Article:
Often in this day and age we tend to take things at face value. I remember a conversation recently about a new health scare and how it was valid since they read it on facebook. It had to be. It was even shared. Since I work in the health and wellness field I get asked about these things often. Sometimes it’s easy to point out holes in the story, but sometimes it’s so well written it seems infallible. How are we do know the difference?
A quick way to see if something will hold water to to check out the resources. If there aren’t any, maybe check a few more sources before you click that share button. Speaking of that shared button, make sure you read the article first please. Sharing sensationalized headlines does nothing to inform the masses or yourself.
Once you see that there are sources check them. One article supported by one study is a very narrow view on any topic. Especially if the study supporting the research is funded by someone who will benefit from the exposure. Like this “sports science institute” which in 2007 the Director of the Gatorade Sports Science Institute (GSSI), Dr Murray was a full‐time employee of PepsiCo. Wait? What? So one of the largest soda companies had a director at a SPORTS SCIENCE Institute working for THEM. Yeah might not relay on that info alone.
So where do you find reliable information in a sea of self promotion? Well it takes time and a bit of commitment. You need to walk in with an open mind and ready to learn you might be wrong. For me it came in the research for a good magnesium. I thought I had found a great one from a recommendation from a friend. I took it at face value. Then I started looking into adrenal fatigue. And questioned if I had the best option for us. Turns out the brand I was buying wasn’t accurate about the amount of magnesium in one serving. It was double. That can cause some adverse effects if you’re not careful. Fail for me.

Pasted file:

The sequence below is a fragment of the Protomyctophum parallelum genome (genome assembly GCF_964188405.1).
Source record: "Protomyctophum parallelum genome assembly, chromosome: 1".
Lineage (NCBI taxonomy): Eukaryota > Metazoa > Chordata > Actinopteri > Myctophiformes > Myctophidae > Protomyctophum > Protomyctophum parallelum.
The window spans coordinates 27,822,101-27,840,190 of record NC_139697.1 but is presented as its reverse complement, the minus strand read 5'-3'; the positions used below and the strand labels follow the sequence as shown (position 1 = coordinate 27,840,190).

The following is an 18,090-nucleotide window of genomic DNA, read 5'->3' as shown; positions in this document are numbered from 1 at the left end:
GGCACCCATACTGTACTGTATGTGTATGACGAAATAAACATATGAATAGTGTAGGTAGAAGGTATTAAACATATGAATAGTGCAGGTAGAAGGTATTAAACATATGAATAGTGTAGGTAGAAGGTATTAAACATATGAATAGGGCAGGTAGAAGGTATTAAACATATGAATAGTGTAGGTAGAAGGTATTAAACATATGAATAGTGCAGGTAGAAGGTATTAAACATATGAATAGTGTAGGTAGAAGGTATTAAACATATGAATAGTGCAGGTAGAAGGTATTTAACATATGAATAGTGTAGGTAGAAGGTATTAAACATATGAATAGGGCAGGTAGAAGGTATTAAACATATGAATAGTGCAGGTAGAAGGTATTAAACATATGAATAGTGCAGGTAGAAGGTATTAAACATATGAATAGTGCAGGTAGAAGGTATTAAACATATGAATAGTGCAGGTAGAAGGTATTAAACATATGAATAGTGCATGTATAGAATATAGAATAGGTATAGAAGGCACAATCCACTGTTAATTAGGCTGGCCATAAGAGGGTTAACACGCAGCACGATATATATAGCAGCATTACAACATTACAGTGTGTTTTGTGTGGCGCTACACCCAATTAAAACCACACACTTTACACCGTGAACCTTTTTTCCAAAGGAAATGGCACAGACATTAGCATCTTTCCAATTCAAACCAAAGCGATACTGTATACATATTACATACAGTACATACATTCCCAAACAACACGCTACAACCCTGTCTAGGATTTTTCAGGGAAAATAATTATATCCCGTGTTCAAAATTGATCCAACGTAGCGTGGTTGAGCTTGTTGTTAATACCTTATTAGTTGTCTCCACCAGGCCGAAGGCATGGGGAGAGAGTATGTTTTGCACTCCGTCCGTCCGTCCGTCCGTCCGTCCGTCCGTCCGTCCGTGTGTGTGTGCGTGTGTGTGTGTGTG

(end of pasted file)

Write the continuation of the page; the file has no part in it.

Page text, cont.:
So I wanted to know where I could get some good starting info. Enter Labdoor.com. This is a great starting point if you are not familiar with how to read research. Labdoor breaks it down to a simple grading system. They work by offering unbiased reviews of supplement products and you can buy those products through their site. Cool! Find something you want to try and then you can buy.
My magnesium was a D. Wompwomp…. But for strange reasons. Double the amount of magnesium and for having added fillers 😦 So read the review in full and see where your research lands you. If I become better informed about what I’m using can I then use it better? You bet! So that initial rating helped me turn a D product into something I can use better.
So where does this leave you? First find someone in your circle who you trust for good reason. Ask them about their background. Get to know your source. I always hold people who change their options based on new information in high regard. Seat belts were once thought to be a waste of time people. Second do some of your own research. Look for contradictions. Paleo, nuf said.
If you are looking into supplements I suggest starting with Labdoor and asking a nutrition specialist. Really read the full report and again check the sources.
The more informed you are the better and easier your choices will be!